20th Century Oz (Chris Löfvén, 1976, Australia)
Teenage groupie Dorothy (Joy Dunstan) is living in the land down under where she and her pal Jane (Paula Maxwell) spend Friday evenings at the local youth center catching unknown musical groups like Wally and the Falcons. Hitching a ride from the band, things go awry when their van goes in a ditch, sending Dorothy over the rainbow and into a dream realm inspired by L. Frank Baum. A play on the nickname for Australia, 20th Century Oz follows the blueprint laid out by the Victor Fleming film of 1939 with a few updates appropriate to Australia in the 1970s.
And, oh, what happens then. This is rich. Instead of traipsing down the Yellow Brick Road, Dorothy hitches a ride with a dull-witted surfer named Blondie (perennial Aussie star Bruce Spence) before meeting mechanic Greasie (Michael Carman) and cowardly motorcyclist Killer the Bikie (Garry Waddell). The trio of familiar faces (all members of The Falcons) helps Dorothy on her quest to see The Wizard (Graham Matters), an androgynous glam rocker who’s playing his farewell show that night. The group isn’t completely altruistic, however, as the heartless Greasie keeps trying to get in Dorothy’s pants.
Oz is only a musical in the sense that the soundtrack impedes on the action whenever there’s a driving scene. There are no “Over the Rainbow” ballads here. The main refrain is Ross Wilson’s “Livin’ in the Land of Oz,” a strange little ditty about the colonization of Australia which recounts the slaughter of Aborigines. The most toe-tapping song about genocide to be sure, but nothing that Mandy Patankin would ever want to cover.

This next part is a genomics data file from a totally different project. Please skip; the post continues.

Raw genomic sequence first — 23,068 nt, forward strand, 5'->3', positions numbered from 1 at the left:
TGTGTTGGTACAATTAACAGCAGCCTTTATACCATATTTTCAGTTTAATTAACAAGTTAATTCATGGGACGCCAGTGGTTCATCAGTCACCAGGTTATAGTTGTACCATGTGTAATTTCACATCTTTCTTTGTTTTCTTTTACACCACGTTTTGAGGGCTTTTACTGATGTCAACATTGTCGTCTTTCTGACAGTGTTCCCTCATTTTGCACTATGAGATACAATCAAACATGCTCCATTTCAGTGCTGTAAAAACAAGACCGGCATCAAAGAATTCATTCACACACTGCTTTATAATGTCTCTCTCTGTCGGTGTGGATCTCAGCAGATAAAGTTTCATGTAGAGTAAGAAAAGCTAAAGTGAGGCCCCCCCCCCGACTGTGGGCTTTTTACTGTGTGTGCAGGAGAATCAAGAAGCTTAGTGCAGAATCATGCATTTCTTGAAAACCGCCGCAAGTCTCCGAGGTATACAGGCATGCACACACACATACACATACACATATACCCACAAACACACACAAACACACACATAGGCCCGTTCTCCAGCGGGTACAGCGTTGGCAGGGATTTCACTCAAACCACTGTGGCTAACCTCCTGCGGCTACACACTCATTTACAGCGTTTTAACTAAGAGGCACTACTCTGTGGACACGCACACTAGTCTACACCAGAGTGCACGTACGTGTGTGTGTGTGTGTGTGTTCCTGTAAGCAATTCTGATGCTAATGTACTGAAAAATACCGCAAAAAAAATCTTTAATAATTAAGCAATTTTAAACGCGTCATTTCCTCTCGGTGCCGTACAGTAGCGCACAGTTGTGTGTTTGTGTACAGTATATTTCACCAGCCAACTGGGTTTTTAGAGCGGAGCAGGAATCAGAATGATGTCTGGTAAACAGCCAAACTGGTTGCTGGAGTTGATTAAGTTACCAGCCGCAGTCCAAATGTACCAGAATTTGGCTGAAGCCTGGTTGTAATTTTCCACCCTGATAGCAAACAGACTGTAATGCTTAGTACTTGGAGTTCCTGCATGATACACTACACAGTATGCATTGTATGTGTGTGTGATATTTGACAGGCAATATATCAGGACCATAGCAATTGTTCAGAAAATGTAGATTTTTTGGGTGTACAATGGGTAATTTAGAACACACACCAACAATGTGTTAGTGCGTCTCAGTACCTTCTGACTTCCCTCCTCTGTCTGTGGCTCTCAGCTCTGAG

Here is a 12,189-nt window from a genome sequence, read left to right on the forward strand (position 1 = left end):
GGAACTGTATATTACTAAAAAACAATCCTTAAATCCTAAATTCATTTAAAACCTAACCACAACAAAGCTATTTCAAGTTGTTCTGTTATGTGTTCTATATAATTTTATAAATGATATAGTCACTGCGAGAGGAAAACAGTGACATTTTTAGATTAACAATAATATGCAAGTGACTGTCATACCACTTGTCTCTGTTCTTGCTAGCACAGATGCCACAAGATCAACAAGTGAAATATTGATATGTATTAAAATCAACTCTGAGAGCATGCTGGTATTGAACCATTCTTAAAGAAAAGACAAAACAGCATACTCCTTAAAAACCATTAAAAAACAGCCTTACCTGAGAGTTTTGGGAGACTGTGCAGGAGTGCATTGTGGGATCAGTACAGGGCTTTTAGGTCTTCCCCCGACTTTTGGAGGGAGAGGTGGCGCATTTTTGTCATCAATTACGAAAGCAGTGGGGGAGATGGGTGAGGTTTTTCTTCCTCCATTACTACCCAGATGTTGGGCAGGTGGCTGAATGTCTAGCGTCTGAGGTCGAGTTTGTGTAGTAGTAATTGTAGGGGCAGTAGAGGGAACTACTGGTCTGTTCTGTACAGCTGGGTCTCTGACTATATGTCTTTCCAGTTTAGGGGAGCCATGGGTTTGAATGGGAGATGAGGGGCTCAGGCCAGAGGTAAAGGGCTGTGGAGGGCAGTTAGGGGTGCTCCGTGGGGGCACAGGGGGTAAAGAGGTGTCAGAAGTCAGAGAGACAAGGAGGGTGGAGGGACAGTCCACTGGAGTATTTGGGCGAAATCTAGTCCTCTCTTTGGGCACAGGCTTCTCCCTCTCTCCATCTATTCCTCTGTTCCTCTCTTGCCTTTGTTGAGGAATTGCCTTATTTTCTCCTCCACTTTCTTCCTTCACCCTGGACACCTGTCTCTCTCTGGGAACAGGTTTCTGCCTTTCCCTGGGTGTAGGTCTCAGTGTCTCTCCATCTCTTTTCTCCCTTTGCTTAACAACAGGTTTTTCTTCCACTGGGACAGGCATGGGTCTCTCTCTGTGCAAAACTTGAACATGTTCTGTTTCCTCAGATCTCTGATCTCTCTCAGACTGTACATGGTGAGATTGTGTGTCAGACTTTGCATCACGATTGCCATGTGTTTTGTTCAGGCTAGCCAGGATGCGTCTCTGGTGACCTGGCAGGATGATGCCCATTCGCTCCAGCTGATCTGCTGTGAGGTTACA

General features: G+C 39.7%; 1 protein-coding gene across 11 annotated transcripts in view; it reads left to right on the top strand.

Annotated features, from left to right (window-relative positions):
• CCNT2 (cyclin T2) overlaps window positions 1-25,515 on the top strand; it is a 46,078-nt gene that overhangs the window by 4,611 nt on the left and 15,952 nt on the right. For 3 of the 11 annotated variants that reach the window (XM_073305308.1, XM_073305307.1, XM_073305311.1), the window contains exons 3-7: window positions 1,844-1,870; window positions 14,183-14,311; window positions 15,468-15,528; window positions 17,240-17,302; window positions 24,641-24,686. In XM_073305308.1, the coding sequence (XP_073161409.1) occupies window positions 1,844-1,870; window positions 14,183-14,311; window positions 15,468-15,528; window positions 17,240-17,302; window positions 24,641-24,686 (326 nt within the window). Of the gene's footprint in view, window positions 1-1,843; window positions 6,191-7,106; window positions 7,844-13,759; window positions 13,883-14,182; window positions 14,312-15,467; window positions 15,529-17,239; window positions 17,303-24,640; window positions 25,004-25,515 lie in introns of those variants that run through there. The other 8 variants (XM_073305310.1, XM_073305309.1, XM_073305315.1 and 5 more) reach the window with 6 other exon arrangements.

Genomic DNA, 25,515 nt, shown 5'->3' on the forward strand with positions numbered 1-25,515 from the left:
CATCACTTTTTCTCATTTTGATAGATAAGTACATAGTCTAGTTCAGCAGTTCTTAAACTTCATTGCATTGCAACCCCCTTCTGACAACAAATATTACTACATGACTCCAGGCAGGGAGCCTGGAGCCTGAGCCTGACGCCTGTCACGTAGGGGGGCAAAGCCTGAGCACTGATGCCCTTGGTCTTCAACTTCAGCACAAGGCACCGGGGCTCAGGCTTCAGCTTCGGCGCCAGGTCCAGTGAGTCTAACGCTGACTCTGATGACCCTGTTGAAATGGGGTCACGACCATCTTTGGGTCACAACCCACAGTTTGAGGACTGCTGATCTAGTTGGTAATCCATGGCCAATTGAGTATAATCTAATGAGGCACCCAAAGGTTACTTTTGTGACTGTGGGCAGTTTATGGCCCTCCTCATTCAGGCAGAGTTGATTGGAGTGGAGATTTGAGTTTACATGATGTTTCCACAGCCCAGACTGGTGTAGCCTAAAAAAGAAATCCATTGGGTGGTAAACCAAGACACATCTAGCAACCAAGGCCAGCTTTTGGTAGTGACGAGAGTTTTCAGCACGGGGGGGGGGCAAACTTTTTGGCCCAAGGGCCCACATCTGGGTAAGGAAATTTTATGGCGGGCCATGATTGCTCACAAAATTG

There are quite a number of jokes and references that succeed in Löfvén’s film. Matters plays more than just The Wizard and Wally — like Frank Morgan, he also appears in several smaller roles including the doorman who denies Dorothy entry to see The Wizard. (He consents with the implied promise of some fellatio after the show). Meanwhile, the good witch Glinda finds new life as Glin (Robin Ramsay), a good “fairy” who shows up repeatedly to help Dorothy on her road trip. However, the film doesn’t go far enough in its transposition of Baum’s tale, its biggest fault being the lack of a compelling villain. Seen only for an instant as a bouncer yelling at Dorothy, in her dreamworld Truckie (Ned Kelly) just drives around in a lorry, menacingly of course. Still, 20th Century Oz remains an interesting, albeit flawed, experiment. — Mike White
[tags]20th Century Oz, Wizard of Oz, Glinda, Dorothy, Joy Dunstan[/tags]